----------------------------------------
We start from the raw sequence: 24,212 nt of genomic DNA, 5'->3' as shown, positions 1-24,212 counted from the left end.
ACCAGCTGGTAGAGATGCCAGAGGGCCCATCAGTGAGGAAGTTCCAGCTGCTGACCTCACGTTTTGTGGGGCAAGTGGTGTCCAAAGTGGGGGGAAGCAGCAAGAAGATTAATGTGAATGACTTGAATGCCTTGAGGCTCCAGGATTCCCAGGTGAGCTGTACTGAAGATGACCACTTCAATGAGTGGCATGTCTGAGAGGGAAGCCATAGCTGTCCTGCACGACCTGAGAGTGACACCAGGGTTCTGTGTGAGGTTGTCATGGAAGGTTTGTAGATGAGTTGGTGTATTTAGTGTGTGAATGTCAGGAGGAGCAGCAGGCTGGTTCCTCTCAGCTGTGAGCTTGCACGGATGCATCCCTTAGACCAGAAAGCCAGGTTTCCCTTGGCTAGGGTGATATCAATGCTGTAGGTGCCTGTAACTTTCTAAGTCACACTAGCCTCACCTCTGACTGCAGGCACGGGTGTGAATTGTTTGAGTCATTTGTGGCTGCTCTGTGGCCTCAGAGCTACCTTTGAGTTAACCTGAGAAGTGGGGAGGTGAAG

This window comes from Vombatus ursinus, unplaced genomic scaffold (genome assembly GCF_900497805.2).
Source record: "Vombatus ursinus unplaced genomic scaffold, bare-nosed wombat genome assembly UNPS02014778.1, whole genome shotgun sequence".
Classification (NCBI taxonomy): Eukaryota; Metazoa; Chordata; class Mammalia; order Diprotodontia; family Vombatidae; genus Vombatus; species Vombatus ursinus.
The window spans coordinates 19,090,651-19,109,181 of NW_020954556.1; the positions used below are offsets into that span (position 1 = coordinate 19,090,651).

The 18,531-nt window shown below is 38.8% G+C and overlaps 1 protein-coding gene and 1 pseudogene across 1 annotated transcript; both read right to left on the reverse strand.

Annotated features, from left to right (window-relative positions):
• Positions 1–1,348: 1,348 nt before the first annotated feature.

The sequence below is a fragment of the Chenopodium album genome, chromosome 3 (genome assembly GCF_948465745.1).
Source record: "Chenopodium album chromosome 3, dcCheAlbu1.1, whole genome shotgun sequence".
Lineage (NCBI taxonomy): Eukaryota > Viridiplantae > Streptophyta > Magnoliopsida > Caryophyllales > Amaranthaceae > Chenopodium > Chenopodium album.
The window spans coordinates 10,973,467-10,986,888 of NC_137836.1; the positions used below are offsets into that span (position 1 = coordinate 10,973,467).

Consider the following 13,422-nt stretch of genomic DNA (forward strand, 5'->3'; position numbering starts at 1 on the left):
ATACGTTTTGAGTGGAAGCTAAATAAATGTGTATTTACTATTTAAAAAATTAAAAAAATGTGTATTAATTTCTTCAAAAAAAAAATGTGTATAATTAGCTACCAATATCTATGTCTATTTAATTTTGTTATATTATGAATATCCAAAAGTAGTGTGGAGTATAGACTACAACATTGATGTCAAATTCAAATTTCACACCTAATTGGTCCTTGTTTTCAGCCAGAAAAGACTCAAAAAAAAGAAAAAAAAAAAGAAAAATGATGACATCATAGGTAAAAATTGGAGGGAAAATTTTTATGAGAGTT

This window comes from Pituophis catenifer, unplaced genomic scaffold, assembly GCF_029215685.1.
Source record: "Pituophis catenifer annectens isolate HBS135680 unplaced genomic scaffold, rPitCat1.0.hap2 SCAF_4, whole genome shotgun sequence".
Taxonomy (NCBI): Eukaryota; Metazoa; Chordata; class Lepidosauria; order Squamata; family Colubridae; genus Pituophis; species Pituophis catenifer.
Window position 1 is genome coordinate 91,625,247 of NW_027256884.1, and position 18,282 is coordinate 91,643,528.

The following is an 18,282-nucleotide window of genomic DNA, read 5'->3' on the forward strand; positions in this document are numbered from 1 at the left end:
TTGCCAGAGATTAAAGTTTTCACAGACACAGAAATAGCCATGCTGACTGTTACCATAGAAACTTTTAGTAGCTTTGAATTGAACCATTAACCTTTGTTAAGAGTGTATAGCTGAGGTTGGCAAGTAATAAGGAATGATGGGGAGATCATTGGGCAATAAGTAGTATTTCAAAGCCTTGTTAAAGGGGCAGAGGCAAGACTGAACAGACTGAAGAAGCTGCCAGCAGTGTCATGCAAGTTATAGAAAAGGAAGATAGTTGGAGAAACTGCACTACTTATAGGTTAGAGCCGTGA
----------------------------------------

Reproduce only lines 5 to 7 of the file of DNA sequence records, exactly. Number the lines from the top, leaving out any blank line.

Classification (NCBI taxonomy): Eukaryota; Metazoa; Chordata; class Mammalia; order Diprotodontia; family Vombatidae; genus Vombatus; species Vombatus ursinus.
The window spans coordinates 19,090,651-19,109,181 of NW_020954556.1; the positions used below are offsets into that span (position 1 = coordinate 19,090,651).

The 18,531-nt window shown below is 38.8% G+C and overlaps 1 protein-coding gene and 1 pseudogene across 1 annotated transcript; both read right to left on the reverse strand.